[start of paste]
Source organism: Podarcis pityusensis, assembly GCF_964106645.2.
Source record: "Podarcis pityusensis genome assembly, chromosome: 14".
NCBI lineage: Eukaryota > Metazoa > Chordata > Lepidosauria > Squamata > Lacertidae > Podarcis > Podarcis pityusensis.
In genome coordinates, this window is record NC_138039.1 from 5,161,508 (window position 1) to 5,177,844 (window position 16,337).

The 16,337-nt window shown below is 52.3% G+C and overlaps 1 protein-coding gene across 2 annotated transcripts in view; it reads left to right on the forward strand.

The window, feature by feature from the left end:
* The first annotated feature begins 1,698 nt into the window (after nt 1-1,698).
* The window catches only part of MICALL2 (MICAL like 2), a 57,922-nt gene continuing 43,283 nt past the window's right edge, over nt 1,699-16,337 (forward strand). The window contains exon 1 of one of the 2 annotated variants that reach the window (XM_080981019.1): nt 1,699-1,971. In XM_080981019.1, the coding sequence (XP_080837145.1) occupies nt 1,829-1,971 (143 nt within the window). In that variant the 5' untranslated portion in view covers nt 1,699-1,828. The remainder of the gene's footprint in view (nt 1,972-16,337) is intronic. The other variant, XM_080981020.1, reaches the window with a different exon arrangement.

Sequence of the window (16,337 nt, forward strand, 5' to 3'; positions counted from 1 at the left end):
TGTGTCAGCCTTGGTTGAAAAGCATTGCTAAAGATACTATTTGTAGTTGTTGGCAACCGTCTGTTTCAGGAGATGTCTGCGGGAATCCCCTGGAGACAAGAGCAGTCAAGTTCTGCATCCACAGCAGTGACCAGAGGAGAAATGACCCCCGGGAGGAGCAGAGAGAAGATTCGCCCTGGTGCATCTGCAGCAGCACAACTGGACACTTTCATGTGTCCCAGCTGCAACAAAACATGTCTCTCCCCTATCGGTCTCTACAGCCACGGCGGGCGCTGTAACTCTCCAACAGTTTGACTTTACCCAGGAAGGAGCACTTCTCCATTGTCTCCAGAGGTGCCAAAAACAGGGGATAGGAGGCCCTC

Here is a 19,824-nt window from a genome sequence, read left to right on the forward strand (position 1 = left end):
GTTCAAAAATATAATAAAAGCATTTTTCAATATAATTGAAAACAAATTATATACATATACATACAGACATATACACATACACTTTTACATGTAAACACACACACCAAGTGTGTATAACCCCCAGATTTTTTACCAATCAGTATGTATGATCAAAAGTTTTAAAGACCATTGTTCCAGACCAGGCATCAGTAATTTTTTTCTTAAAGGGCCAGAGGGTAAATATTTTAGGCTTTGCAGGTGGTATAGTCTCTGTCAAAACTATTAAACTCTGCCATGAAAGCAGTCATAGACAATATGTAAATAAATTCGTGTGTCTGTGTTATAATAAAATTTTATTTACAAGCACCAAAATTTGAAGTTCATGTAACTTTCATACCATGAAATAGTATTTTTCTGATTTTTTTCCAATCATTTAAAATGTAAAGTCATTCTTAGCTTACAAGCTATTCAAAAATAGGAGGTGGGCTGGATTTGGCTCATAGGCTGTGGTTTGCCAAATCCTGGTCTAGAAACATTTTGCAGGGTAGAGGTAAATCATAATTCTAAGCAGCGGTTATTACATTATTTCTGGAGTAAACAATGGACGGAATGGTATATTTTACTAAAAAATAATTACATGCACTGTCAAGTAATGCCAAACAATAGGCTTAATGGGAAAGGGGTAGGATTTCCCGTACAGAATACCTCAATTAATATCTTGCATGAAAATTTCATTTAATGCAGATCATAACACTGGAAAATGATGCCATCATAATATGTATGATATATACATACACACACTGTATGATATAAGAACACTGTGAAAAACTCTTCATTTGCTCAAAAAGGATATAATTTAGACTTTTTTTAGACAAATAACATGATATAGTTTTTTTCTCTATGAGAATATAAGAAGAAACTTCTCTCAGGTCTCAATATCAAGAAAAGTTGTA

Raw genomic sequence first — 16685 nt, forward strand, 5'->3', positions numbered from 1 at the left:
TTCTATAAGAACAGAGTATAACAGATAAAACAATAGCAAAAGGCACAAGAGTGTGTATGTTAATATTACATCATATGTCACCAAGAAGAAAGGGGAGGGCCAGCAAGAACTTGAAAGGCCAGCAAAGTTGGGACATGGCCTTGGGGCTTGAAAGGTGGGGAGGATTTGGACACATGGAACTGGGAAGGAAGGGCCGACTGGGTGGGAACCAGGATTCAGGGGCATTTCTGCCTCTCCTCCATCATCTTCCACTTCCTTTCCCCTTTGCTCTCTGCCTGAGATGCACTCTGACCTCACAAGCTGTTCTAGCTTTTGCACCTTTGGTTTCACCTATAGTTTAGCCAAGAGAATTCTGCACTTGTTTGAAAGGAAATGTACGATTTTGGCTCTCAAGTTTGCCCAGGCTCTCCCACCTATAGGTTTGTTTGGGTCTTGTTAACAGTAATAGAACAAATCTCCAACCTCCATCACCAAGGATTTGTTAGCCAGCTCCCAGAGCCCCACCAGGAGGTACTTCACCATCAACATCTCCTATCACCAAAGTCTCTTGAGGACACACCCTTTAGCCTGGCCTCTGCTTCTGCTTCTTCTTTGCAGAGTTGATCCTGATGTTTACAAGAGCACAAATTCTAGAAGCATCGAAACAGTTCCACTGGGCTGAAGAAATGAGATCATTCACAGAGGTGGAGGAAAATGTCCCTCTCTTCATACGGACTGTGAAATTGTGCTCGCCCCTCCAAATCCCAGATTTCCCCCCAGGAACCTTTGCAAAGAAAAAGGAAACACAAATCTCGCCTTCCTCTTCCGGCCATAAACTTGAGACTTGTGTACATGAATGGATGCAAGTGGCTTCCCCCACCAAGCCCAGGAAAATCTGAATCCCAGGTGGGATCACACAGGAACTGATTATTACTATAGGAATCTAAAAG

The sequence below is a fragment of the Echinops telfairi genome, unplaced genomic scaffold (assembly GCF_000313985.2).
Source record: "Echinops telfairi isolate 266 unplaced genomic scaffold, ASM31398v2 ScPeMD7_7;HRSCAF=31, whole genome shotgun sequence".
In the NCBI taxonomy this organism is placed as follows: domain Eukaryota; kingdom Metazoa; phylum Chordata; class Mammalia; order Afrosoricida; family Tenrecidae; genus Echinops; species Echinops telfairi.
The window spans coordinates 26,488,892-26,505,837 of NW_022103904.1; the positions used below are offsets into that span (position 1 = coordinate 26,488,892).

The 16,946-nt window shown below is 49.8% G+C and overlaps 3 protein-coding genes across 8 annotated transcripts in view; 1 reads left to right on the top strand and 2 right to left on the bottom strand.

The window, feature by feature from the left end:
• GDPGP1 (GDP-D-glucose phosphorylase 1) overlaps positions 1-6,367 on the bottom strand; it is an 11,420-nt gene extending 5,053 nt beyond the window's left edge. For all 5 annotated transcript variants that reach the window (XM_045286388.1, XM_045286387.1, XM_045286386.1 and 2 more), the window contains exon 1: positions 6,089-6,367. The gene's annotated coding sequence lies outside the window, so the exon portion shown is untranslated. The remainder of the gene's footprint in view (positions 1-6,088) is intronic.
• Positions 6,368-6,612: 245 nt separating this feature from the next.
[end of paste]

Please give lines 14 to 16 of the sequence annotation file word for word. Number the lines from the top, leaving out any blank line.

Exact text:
TTCTATAAGAACAGAGTATAACAGATAAAACAATAGCAAAAGGCACAAGAGTGTGTATGTTAATATTACATCATATGTCACCAAGAAGAAAGGGGAGGGCCAGCAAGAACTTGAAAGGCCAGCAAAGTTGGGACATGGCCTTGGGGCTTGAAAGGTGGGGAGGATTTGGACACATGGAACTGGGAAGGAAGGGCCGACTGGGTGGGAACCAGGATTCAGGGGCATTTCTGCCTCTCCTCCATCATCTTCCACTTCCTTTCCCCTTTGCTCTCTGCCTGAGATGCACTCTGACCTCACAAGCTGTTCTAGCTTTTGCACCTTTGGTTTCACCTATAGTTTAGCCAAGAGAATTCTGCACTTGTTTGAAAGGAAATGTACGATTTTGGCTCTCAAGTTTGCCCAGGCTCTCCCACCTATAGGTTTGTTTGGGTCTTGTTAACAGTAATAGAACAAATCTCCAACCTCCATCACCAAGGATTTGTTAGCCAGCTCCCAGAGCCCCACCAGGAGGTACTTCACCATCAACATCTCCTATCACCAAAGTCTCTTGAGGACACACCCTTTAGCCTGGCCTCTGCTTCTGCTTCTTCTTTGCAGAGTTGATCCTGATGTTTACAAGAGCACAAATTCTAGAAGCATCGAAACAGTTCCACTGGGCTGAAGAAATGAGATCATTCACAGAGGTGGAGGAAAATGTCCCTCTCTTCATACGGACTGTGAAATTGTGCTCGCCCCTCCAAATCCCAGATTTCCCCCCAGGAACCTTTGCAAAGAAAAAGGAAACACAAATCTCGCCTTCCTCTTCCGGCCATAAACTTGAGACTTGTGTACATGAATGGATGCAAGTGGCTTCCCCCACCAAGCCCAGGAAAATCTGAATCCCAGGTGGGATCACACAGGAACTGATTATTACTATAGGAATCTAAAAG

The sequence below is a fragment of the Echinops telfairi genome, unplaced genomic scaffold (assembly GCF_000313985.2).
Source record: "Echinops telfairi isolate 266 unplaced genomic scaffold, ASM31398v2 ScPeMD7_7;HRSCAF=31, whole genome shotgun sequence".